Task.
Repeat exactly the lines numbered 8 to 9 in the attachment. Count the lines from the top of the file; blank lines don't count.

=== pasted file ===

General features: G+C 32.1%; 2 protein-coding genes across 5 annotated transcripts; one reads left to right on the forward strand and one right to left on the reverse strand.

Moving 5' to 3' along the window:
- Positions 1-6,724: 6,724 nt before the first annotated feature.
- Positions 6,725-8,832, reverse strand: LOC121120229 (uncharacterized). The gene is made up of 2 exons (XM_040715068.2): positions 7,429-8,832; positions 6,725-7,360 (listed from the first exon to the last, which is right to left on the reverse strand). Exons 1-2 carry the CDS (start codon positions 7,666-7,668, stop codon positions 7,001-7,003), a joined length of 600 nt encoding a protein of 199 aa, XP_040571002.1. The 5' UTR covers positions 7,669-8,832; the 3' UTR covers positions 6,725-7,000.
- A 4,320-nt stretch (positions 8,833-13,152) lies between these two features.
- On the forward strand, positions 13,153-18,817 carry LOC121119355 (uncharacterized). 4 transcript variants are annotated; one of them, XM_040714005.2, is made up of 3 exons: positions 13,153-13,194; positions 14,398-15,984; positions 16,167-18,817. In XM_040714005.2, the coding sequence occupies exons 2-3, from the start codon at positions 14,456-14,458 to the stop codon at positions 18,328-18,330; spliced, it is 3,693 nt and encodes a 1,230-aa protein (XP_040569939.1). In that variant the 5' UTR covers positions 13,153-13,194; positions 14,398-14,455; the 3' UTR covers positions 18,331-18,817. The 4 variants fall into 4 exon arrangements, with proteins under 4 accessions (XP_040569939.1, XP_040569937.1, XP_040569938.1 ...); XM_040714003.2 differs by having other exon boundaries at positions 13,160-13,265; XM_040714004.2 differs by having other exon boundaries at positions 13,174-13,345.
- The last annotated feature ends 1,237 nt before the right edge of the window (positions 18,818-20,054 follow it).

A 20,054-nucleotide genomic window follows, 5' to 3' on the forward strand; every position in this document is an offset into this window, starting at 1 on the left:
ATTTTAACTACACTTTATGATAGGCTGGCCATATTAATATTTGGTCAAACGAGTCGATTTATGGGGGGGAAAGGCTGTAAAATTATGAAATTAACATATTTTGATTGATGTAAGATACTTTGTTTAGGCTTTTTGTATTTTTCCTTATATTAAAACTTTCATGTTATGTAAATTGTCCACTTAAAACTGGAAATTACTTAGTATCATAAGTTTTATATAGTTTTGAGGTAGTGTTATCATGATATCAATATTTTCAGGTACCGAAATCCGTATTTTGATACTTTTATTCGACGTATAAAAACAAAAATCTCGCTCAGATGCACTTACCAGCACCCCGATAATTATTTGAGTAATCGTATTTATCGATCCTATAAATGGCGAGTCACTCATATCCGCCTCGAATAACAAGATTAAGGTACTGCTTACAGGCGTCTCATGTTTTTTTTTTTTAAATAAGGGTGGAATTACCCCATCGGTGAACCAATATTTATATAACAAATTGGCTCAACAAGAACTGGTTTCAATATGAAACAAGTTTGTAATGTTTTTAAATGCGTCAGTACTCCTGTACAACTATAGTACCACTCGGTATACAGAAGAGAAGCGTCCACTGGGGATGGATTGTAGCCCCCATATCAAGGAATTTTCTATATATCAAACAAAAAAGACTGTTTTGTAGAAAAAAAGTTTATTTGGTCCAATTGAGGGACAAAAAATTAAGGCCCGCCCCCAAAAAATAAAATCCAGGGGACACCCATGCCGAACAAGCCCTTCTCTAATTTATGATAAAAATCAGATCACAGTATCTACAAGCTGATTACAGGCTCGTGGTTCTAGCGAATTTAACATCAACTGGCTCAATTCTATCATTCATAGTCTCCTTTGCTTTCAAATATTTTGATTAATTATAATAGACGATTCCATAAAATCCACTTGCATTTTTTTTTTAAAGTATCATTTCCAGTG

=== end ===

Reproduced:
A 20,054-nucleotide genomic window follows, 5' to 3' on the forward strand; every position in this document is an offset into this window, starting at 1 on the left:
ATTTTAACTACACTTTATGATAGGCTGGCCATATTAATATTTGGTCAAACGAGTCGATTTATGGGGGGGAAAGGCTGTAAAATTATGAAATTAACATATTTTGATTGATGTAAGATACTTTGTTTAGGCTTTTTGTATTTTTCCTTATATTAAAACTTTCATGTTATGTAAATTGTCCACTTAAAACTGGAAATTACTTAGTATCATAAGTTTTATATAGTTTTGAGGTAGTGTTATCATGATATCAATATTTTCAGGTACCGAAATCCGTATTTTGATACTTTTATTCGACGTATAAAAACAAAAATCTCGCTCAGATGCACTTACCAGCACCCCGATAATTATTTGAGTAATCGTATTTATCGATCCTATAAATGGCGAGTCACTCATATCCGCCTCGAATAACAAGATTAAGGTACTGCTTACAGGCGTCTCATGTTTTTTTTTTTTAAATAAGGGTGGAATTACCCCATCGGTGAACCAATATTTATATAACAAATTGGCTCAACAAGAACTGGTTTCAATATGAAACAAGTTTGTAATGTTTTTAAATGCGTCAGTACTCCTGTACAACTATAGTACCACTCGGTATACAGAAGAGAAGCGTCCACTGGGGATGGATTGTAGCCCCCATATCAAGGAATTTTCTATATATCAAACAAAAAAGACTGTTTTGTAGAAAAAAAGTTTATTTGGTCCAATTGAGGGACAAAAAATTAAGGCCCGCCCCCAAAAAATAAAATCCAGGGGACACCCATGCCGAACAAGCCCTTCTCTAATTTATGATAAAAATCAGATCACAGTATCTACAAGCTGATTACAGGCTCGTGGTTCTAGCGAATTTAACATCAACTGGCTCAATTCTATCATTCATAGTCTCCTTTGCTTTCAAATATTTTGATTAATTATAATAGACGATTCCATAAAATCCACTTGCATTTTTTTTTTAAAGTATCATTTCCAGTG